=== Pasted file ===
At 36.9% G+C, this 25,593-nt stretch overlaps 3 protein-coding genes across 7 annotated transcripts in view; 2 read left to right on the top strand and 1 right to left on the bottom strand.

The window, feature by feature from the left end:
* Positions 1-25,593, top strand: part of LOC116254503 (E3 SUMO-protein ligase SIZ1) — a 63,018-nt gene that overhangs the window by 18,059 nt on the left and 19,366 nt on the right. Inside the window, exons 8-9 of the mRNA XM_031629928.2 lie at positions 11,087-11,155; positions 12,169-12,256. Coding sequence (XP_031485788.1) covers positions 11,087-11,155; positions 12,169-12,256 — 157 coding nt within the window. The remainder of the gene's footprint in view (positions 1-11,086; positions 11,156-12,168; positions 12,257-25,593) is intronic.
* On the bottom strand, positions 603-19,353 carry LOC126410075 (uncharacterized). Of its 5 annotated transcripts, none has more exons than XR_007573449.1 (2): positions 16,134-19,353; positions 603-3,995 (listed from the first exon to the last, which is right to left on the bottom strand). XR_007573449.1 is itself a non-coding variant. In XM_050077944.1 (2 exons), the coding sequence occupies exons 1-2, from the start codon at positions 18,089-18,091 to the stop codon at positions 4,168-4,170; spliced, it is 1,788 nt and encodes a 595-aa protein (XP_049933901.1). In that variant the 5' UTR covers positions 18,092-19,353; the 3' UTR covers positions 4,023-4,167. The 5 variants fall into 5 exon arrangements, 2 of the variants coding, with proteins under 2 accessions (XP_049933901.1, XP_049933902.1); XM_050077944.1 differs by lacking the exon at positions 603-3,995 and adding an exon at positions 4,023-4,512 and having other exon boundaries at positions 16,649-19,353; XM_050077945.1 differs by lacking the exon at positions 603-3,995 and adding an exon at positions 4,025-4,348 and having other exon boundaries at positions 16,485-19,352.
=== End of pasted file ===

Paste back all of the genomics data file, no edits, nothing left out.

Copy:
At 36.9% G+C, this 25,593-nt stretch overlaps 3 protein-coding genes across 7 annotated transcripts in view; 2 read left to right on the top strand and 1 right to left on the bottom strand.

The window, feature by feature from the left end:
* Positions 1-25,593, top strand: part of LOC116254503 (E3 SUMO-protein ligase SIZ1) — a 63,018-nt gene that overhangs the window by 18,059 nt on the left and 19,366 nt on the right. Inside the window, exons 8-9 of the mRNA XM_031629928.2 lie at positions 11,087-11,155; positions 12,169-12,256. Coding sequence (XP_031485788.1) covers positions 11,087-11,155; positions 12,169-12,256 — 157 coding nt within the window. The remainder of the gene's footprint in view (positions 1-11,086; positions 11,156-12,168; positions 12,257-25,593) is intronic.
* On the bottom strand, positions 603-19,353 carry LOC126410075 (uncharacterized). Of its 5 annotated transcripts, none has more exons than XR_007573449.1 (2): positions 16,134-19,353; positions 603-3,995 (listed from the first exon to the last, which is right to left on the bottom strand). XR_007573449.1 is itself a non-coding variant. In XM_050077944.1 (2 exons), the coding sequence occupies exons 1-2, from the start codon at positions 18,089-18,091 to the stop codon at positions 4,168-4,170; spliced, it is 1,788 nt and encodes a 595-aa protein (XP_049933901.1). In that variant the 5' UTR covers positions 18,092-19,353; the 3' UTR covers positions 4,023-4,167. The 5 variants fall into 5 exon arrangements, 2 of the variants coding, with proteins under 2 accessions (XP_049933901.1, XP_049933902.1); XM_050077944.1 differs by lacking the exon at positions 603-3,995 and adding an exon at positions 4,023-4,512 and having other exon boundaries at positions 16,649-19,353; XM_050077945.1 differs by lacking the exon at positions 603-3,995 and adding an exon at positions 4,025-4,348 and having other exon boundaries at positions 16,485-19,352.